Prices of essential commodities soar as rupee depreciates further
On November 4, Prime Minister Imran Khan announced a Rs 120 billion relief package to provide targetted subsidies on essential food items. The relief package will be funded jointly by the federal and provincial governments. It will provide 30 percent discount on ghee, flour and pulses to 130 million people for the next six months.
In the televised speech, the PM also continued with his criticism of the opposition parties, saying the prices of food items could have been lowered by 50 percent if family members of some opposition leaders brought back the illegal wealth stashed abroad. Once again, he compared the prices of oil and some other items in some other countries of the world with those in Pakistan. He also attributed the price hike to the policies of the past governments. He also said that the oil prices would have to be raised further. A day later (on November 6), the government raised prices of petroleum products by up to Rs 8.14 per litre.
The opposition parties - mainly Pakistan Muslim League-Nawaz (PML-N) and Pakistan Peoples Party (PPP) - expressed dissatisfaction with the relief package announced by the prime minister and asked him to step down. Pakistan Muslim League-Nawaz (PML-N) spokesperson Marium Aurangzeb called it the takleef (pain) package and said that in a way the PM had told the nation that other commodities like sugar, electricity, gas, petrol and cotton would also get more expensive over the coming days. She asked what type of relief it was that came with the news of gas shortage throughout the winter.
PPP chairman Bilawal Bhutto Zardari termed the subsidy package a joke, saying the discount offered would be for a short period and on a limited number of commodities. “In the last three years, ghee prices have increased 108 percent and flour prices 50 percent etc, making the package useless. On one side, prices are skyrocketing and on the other the government is providing ‘relief’ that does not offset its impact,” he said.
PML-N president and leader of the opposition in the National Assembly Shehbaz Sharif also criticised the relief package. “Now, in an address to the nation, they are confessing that petrol prices will increase. When petrol is more expensive, the price of electricity and gas will go up, how will there be no inflation?” he asked. Sharif also condemned the government for increasing the petroleum levy. He described the government initiative as an inflation package.
Talking to The News on Sunday, economist Dr Asad Sayeed says the relief package is a case of ‘too little, too late.” “The Rs 120 billion to be distributed amongst 130 million people over a period of six months is meager. It comes to approximately Rs 5 per person per day. Moreover, the federal government is not even picking the full tab for it. This will mean that the amount earmarked will not be spent. This is passing the buck on what is essentially the federal government’s responsibility since it is primarily responsible for the present round of inflation,” he adds.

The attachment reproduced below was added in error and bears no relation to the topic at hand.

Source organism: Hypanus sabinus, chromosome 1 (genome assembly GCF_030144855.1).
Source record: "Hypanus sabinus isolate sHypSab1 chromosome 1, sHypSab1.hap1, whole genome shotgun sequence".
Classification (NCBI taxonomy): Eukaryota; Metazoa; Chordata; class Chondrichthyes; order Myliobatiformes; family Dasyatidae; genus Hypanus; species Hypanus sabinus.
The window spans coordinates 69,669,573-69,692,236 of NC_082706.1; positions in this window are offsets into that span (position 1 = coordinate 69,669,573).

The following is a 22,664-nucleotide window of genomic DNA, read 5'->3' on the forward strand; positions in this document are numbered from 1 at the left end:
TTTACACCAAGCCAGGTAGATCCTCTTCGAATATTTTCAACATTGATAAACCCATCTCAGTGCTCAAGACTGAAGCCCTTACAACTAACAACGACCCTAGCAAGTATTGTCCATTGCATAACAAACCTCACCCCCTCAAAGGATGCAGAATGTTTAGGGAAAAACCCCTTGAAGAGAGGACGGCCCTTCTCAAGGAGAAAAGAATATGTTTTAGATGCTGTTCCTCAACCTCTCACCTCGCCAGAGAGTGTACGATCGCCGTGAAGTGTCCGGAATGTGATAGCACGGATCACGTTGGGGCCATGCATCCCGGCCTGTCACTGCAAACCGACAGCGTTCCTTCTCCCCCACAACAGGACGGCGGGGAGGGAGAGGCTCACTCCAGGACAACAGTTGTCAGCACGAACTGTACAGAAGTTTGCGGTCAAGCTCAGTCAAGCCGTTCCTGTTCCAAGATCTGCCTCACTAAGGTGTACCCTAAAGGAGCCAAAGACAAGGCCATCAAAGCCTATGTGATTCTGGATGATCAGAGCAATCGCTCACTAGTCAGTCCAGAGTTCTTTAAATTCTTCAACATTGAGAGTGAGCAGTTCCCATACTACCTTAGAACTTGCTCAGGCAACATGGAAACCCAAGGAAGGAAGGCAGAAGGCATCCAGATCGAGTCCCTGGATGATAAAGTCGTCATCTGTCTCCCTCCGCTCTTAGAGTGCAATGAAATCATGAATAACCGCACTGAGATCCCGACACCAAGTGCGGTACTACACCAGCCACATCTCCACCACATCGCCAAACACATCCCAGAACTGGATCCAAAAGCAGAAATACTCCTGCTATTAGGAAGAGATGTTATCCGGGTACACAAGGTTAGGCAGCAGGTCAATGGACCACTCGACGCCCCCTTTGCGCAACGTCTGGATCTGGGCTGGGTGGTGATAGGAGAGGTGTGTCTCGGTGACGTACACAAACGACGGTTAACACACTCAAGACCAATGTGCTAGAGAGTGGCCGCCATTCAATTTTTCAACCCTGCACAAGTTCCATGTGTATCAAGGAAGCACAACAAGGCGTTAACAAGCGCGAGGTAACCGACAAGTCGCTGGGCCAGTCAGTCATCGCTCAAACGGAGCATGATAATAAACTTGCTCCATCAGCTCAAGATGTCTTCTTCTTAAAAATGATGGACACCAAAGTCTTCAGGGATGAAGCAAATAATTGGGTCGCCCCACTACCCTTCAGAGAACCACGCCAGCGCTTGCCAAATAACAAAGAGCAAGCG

About its description as ‘takleef’ package, he says while this is a political statement, the reasoning behind it is not wrong. “The government mismanages the food commodity chain, devalues the currency and increases electricity tariffs to appease the International Monetary Fund (IMF) that creates inflation. It then throws a meager amount of money for mitigation against it.”
“The Rs 120 billion allocation for distribution among 130 million people over a period of six months is meager. It comes to nearly Rs 5 per person per day. The federal government is not even picking the full tab for it. This will mean that the amount earmarked will not be spent. This is passing the buck on what is essentially the federal government’s responsibility since it is primarily responsible for the present round of inflation,” says economist Dr Asad Sayeed
Sayeed agrees that international commodity prices have risen and that this has an impact on prices of certain commodities, such as fuel, gas, cooking oil and pulses, etc. “However, there is also the issue of mismanaging domestic prices, particularly of sugar, wheat and other commodities. Electricity prices have also been raised to cover for circular debt which is the reason that the rate of inflation in Pakistan by some accounts is the fourth highest in the world and certainly the highest in the region,” he adds.